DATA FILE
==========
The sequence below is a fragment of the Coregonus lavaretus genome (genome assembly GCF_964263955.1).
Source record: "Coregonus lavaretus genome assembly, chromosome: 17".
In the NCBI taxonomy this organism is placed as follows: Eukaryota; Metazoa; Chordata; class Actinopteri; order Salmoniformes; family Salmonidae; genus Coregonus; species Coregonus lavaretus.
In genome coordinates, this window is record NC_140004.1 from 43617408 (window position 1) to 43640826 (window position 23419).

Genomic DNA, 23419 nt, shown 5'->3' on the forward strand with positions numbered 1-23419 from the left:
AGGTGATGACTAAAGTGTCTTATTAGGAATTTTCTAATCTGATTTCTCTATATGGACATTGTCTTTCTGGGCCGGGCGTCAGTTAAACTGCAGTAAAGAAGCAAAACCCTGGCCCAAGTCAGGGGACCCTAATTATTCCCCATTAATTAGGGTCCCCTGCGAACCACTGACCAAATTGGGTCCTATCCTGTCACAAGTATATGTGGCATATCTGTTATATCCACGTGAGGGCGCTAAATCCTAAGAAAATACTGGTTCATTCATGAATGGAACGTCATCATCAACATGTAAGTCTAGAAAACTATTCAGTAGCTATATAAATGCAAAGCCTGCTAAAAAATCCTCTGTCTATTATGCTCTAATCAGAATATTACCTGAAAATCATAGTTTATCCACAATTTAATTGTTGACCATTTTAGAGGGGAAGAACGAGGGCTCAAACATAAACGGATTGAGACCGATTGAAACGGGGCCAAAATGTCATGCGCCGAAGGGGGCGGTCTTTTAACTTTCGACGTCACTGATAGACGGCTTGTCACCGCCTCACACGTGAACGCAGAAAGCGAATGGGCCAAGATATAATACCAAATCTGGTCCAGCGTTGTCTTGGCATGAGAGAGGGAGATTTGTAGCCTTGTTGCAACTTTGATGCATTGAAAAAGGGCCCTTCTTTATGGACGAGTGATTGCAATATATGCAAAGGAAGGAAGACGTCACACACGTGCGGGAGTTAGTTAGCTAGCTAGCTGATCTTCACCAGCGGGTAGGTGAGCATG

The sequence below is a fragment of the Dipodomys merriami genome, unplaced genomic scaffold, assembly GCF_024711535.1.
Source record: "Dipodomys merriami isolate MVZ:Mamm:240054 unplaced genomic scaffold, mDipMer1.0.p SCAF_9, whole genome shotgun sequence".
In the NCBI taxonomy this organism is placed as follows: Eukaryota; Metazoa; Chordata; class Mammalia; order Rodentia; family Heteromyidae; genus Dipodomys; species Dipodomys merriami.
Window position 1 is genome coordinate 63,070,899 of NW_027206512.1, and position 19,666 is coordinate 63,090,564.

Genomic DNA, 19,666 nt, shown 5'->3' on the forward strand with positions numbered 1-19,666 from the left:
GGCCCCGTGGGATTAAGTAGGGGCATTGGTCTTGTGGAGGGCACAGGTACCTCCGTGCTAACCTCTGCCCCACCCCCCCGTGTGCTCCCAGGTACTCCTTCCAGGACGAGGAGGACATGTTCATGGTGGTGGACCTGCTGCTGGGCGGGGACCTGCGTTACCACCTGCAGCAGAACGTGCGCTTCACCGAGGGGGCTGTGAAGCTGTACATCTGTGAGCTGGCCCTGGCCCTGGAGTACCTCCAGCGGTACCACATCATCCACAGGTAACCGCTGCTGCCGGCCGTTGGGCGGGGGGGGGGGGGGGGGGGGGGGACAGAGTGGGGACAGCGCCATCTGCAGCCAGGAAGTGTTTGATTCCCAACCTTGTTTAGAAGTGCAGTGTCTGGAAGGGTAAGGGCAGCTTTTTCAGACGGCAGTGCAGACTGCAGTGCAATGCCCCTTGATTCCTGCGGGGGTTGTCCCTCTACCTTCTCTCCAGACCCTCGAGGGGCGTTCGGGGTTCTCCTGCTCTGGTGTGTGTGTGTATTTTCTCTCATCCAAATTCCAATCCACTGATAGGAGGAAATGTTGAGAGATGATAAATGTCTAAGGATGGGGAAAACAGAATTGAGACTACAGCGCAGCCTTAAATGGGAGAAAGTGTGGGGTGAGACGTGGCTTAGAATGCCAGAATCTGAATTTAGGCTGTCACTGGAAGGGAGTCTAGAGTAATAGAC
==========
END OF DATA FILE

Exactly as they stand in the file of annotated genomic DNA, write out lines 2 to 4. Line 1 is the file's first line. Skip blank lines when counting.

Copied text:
Source record: "Coregonus lavaretus genome assembly, chromosome: 17".
In the NCBI taxonomy this organism is placed as follows: Eukaryota; Metazoa; Chordata; class Actinopteri; order Salmoniformes; family Salmonidae; genus Coregonus; species Coregonus lavaretus.
In genome coordinates, this window is record NC_140004.1 from 43617408 (window position 1) to 43640826 (window position 23419).